10. Dec 21, 2005 #9


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    You are bordering on a personal insult, watch it. You are allowed to post your personal opinion of the topic, you are not allowed to voice your negative opinion of the poster.
  11. Dec 21, 2005 #10


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    No one stated that science is at war with religion. You will find that we frown on people making unsupported statements such as this in this forum.
  12. Dec 21, 2005 #11
    I think that in places where science is very poorly taught, it can often seem like the conclusions derived by scientific theory are nothing more than an alternative (secular) version of creationism. If you don't know anything about genetics or biology, you might think that the idea that we "evolved" from monkeys to be just as absurd and arbitrary as some people in the scientific community think about creationism. It's too bad that so many people don't recognize the important defining difference between scientific theory and faith.

    That said, I agree with Wishbone that Christianity has taken a bit of a blow these past few years with their culture more and more associated with fundamentalism and ignorance. I can attest that this is not the case as I went to a Catholic high school with very knowledgable science teachers (who were religious). In fact, we even had the creationism vs evolution debate in biology class and we all came to the conclusion that evolution and creationism can co-exist when taken out of the prideful partisan context.
  13. Dec 21, 2005 #12
    Yeah... we didn't evolve from monkeys. We evolved from the same species which monkeys evolved from. Just like you didn't come from your sister, but you both came from your parents. You have a good point though :smile:
  14. Dec 21, 2005 #13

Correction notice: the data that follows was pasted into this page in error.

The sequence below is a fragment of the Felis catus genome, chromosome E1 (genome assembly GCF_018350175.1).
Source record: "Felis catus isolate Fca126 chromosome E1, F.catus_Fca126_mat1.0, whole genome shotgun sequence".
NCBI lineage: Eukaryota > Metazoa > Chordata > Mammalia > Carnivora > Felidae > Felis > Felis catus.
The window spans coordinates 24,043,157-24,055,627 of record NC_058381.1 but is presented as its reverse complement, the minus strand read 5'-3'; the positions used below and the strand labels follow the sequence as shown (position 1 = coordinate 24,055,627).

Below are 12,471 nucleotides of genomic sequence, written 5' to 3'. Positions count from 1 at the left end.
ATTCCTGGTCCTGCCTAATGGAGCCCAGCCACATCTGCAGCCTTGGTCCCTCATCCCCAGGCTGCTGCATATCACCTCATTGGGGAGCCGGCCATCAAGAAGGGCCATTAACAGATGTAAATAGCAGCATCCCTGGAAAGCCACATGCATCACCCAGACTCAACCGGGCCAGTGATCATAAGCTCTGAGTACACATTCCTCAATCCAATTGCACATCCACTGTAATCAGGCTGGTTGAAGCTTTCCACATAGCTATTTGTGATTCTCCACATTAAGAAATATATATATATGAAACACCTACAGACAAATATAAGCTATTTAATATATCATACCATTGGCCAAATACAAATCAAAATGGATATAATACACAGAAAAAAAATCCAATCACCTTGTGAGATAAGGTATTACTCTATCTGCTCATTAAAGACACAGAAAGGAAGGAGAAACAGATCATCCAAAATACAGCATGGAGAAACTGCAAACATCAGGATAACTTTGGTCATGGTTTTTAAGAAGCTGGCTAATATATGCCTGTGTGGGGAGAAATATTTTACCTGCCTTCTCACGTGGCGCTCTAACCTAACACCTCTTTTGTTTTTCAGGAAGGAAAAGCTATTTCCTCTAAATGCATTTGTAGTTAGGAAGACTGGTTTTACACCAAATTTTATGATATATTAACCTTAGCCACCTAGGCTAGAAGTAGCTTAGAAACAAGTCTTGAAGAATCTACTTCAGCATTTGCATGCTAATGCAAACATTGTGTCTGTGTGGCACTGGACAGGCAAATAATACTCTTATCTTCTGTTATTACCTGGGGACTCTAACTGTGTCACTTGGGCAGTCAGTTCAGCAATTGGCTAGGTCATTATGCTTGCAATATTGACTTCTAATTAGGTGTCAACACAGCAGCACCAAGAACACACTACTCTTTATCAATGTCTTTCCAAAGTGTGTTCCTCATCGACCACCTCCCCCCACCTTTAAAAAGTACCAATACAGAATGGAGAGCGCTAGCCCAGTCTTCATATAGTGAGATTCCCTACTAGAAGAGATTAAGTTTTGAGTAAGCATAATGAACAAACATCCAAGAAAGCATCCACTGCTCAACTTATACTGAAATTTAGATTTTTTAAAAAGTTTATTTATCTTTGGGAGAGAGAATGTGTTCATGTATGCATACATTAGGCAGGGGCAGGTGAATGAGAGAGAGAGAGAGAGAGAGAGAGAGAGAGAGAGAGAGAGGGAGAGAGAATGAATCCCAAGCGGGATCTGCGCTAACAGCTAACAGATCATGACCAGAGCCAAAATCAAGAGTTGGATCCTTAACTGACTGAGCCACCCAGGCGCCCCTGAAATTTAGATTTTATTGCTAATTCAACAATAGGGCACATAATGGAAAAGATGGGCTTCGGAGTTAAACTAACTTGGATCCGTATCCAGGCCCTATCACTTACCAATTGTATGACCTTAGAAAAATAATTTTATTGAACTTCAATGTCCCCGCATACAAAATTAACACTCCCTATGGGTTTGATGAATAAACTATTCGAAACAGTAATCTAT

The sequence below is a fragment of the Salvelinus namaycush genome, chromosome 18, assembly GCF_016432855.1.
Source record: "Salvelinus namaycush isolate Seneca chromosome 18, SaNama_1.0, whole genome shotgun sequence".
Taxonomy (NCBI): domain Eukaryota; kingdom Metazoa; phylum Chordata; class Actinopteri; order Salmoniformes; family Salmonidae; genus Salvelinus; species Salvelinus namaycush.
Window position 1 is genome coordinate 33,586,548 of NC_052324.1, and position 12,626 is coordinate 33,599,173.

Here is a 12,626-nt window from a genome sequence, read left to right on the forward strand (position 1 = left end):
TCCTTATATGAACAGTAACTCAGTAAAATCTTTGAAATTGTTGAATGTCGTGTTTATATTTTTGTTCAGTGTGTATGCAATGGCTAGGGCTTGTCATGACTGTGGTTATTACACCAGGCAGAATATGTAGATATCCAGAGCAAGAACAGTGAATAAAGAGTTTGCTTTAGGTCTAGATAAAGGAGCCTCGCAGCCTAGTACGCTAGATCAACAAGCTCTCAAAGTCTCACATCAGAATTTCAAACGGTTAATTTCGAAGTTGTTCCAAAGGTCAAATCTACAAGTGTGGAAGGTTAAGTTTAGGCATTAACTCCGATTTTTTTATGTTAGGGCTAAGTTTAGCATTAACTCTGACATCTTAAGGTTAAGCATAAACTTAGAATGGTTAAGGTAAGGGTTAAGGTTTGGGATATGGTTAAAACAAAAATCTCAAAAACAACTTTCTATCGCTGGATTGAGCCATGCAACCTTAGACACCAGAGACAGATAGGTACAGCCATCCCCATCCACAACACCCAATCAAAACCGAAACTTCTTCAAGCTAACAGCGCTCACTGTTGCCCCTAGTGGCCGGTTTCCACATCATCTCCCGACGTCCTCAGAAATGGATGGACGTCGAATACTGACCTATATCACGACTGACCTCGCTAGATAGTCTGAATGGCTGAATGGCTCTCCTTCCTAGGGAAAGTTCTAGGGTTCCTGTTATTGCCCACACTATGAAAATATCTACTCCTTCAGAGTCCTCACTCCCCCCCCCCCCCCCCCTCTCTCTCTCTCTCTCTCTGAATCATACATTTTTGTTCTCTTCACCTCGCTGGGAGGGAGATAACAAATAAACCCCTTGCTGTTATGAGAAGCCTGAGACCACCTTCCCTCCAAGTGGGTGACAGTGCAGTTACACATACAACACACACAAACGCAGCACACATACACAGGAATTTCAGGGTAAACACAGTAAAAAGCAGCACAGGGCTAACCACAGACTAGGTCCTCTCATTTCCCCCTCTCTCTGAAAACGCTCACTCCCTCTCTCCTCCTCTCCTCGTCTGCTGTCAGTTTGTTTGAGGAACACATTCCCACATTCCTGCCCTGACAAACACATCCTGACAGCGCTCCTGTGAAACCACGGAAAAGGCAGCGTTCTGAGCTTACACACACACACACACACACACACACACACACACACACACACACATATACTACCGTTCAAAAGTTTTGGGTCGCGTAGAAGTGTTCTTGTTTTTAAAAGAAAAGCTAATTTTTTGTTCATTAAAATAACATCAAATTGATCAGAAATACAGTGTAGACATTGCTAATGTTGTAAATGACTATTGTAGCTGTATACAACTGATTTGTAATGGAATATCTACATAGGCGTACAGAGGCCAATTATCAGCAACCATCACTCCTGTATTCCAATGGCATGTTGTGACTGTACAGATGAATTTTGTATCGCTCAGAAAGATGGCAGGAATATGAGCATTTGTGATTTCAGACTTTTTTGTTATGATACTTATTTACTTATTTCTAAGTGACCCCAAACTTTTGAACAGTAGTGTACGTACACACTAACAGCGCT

all religions are cults some are just bigger cults then others
    if there was a "GOD" there would be a "true religion"
    but as each cult makes up a different version of god and religion
    to meet their needs they self prove they are all false
    just by their very existance

    science is not at war with religion
    science is at war with LIES and trys to find TRUTH
    and doesnot care who that offends

    BUT many religions donot except TRUTH
    esp if TRUTH conflicts with a part their fairytale
    so religions try to kill the messenger
    but that doesnot change the truth of the message
    so religions hate truth and science
  15. Dec 21, 2005 #14
    That's exactly my point. And yet that's how a lot of people think about evolution.
  16. Dec 21, 2005 #15


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    Yes, unfortunately people tend to fear what they don't understand.
  17. Dec 21, 2005 #16
    I am perfectly fine with them making a "museum." As long as they get no funding from the government that other "real" museums should get.

    I think of it as part of living in the US. Also, I believe I should be entitled to make the Porn Museum, and get the same treatment as the Creationism Museum. I do not expect the same treatment, of course, as the local Museum of Natural History, as that is a "real" museum.
  18. Dec 21, 2005 #17
    My goal was not to attack Christianity, I am perfectly fine with there being a museum all about Christianity, or any religion, or any topic for that matter. I was merely saying that a Creationism museum should not be given Government funding, unless all other museums are given this same funding (for example, a Porn Museum), or there is some sort of unique circumstance. Also, I said that a museum on Creationism is not "real" because of what it is based on. That may offend you, but can you prove that Creationism is the truth, or am I supposed to have "faith"?
  19. Dec 21, 2005 #18

    Math Is Hard

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    The great irony is that Wishbone attacked the opinions of the original poster, when the OP, as far as I can tell from her other posts, is a theist of some denomination. I am a theist myself, but I am an intellectually honest theist. I cannot go along with someone slamming a person (who has a particular belief set -- or not) asking questions in an attempt to get at the truth. I have a great respect for Leah for being brave enough to post her questions.
  20. Dec 22, 2005 #19


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    Okay folks, it seems rather than discussing the museum and its relationship to science education, as was presented in the opening post, there have been a number of posts that have either insulted the religious or the non-religious (neither is acceptable here), which I've been having to delete. I'm closing this thread now because I have better things to do than babysit it.